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Art Major Overview

Whether through the stroke of a paint brush or the strum of a guitar, artists have the incredible power to inspire. As Robin Williams’ character declared in Dead Poets Society, “Medicine, law, business, engineering – these are noble pursuits and necessary to sustain life. But poetry, beauty, romance, love – these are what we stay alive for.” And if you ask us, the list of things that make life worth living isn’t complete without art. Becoming an artist takes talent, but it also requires education and training. If you have dreams of turning your artistic passions into a career, you should consider declaring an art major. 

Related: Top art scholarships

What is an art major?

If you’re pursuing an education within the wide world of art, there are several routes you can take. From painting and photography to graphic design and live performance, there’s many disciplines that fall under the general umbrella of art. Although there’s a multitude of specializations, degrees in this realm are usually categorized as either fine arts or media arts:

Fine arts

These are the artistic fields that usually come to mind when thinking about “traditional art”. Students majoring in fine arts typically study disciplines such as painting, drawing, sculpting, pottery, theatre, music, and dance. Some schools may take an interdisciplinary approach to the major, offering students the chance to dabble in various art forms throughout their studies. Other schools may offer specialized programs that allow students to hone a specific craft such as music, painting, or theatre. Fine arts programs may also incorporate art history courses into their curriculum. 

Media arts

This discipline lies at the crossroads of art, technology, and business. Media arts students take a more career-oriented approach to their education, studying practical fields such as graphic design, video production, interior design, photography, and animation. This discipline is ideal for students who have an artistic spirit and a business-oriented mindset. They study how design and color can be used to express ideas through a variety of formats. Like the fine arts, schools offer both general media arts programs and specialized majors that focus on specific concentrations. 

Also see: Top college majors for the future

Coursework to expect

Whatever discipline you choose as an art student, you can expect a healthy mix of hands-on learning and classroom study. For instance, film students learn how to use video, audio, and lighting equipment while also studying the history and theory of cinema. Similarly, painters study both the technical and theoretical aspects of their craft. Along with their art classes, students in this field are also required to complete general education courses. These may include English, humanities, math, and science classes.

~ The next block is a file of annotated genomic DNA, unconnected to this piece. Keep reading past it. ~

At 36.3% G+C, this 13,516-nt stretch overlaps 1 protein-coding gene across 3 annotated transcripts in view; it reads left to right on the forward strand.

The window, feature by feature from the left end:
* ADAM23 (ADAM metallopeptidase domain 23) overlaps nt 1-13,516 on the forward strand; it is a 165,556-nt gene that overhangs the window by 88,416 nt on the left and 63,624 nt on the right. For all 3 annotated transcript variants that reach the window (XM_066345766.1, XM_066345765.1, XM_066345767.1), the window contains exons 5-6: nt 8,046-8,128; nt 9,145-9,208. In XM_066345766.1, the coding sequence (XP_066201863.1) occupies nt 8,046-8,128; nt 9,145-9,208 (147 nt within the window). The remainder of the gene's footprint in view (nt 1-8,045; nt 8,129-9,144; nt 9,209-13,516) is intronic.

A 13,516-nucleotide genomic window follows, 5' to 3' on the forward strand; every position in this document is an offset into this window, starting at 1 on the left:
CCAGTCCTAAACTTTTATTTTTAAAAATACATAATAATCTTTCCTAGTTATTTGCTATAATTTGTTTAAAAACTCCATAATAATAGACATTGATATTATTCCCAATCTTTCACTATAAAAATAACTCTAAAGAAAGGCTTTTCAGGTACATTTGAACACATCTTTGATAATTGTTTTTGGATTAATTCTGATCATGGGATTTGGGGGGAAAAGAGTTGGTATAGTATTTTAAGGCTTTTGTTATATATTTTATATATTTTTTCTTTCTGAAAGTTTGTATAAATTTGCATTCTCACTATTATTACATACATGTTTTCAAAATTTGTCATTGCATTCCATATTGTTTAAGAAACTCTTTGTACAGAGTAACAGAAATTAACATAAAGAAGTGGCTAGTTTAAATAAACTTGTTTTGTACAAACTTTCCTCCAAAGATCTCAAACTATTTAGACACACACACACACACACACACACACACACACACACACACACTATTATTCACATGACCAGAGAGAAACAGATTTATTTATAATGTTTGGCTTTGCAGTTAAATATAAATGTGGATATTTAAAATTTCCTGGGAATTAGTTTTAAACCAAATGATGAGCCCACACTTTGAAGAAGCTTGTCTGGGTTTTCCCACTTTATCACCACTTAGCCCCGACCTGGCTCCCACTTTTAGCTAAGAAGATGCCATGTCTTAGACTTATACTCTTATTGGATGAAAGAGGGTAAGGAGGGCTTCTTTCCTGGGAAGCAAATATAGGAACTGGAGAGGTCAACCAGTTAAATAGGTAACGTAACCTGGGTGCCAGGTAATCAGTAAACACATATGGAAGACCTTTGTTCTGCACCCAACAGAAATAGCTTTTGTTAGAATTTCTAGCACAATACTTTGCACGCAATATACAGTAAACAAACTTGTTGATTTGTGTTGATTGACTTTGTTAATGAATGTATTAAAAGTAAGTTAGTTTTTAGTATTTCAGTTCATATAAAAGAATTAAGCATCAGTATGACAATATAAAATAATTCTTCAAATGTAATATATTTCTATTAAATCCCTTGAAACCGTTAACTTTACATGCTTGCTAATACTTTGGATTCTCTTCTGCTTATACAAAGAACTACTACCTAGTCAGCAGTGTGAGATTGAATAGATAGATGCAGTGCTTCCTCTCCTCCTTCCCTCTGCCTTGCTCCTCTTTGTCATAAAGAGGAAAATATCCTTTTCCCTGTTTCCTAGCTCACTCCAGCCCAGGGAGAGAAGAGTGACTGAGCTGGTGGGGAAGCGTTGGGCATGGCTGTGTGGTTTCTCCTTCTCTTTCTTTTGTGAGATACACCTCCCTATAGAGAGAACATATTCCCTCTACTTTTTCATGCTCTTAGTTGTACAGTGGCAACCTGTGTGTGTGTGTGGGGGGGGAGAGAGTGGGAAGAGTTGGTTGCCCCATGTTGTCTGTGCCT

Here are some potential courses you may encounter as an art major:

  • Fundamentals of Design
  • Three-Dimensional Design
  • Art History
  • Ceramics 
  • Painting 
  • Photography
  • Film and Television Production 
  • Contemporary Issues in Art
  • Advanced Color and Space 
  • Professional Practices in Art 

Also see: How to pick a major

Opportunities after graduation 

There’s no denying that art isn’t the most career-oriented major. But that doesn’t mean it’s impossible to achieve a stable and rewarding career as an artist. If you’re having a tough time conceptualizing a career as a “professional artist”, remember that not all artistic jobs involve a brush and easel. As we’ve discussed, artists come in all forms and flavors. Some are film directors, others are musicians, but all have the ability to positively impact others through their work. In the next section, we’ll cover a few practical art-related professions that are entirely achievable through higher education. 

Jobs you can get with an art degree

Just because you major in art doesn’t mean you have to live out the starving artist stereotype. There’s several professions you can pursue with an art degree, and we’ve highlighted a few of them below. We’ve also included median annual salaries according to the 2020 U.S. Bureau of Labor Statistics

1. Graphic designer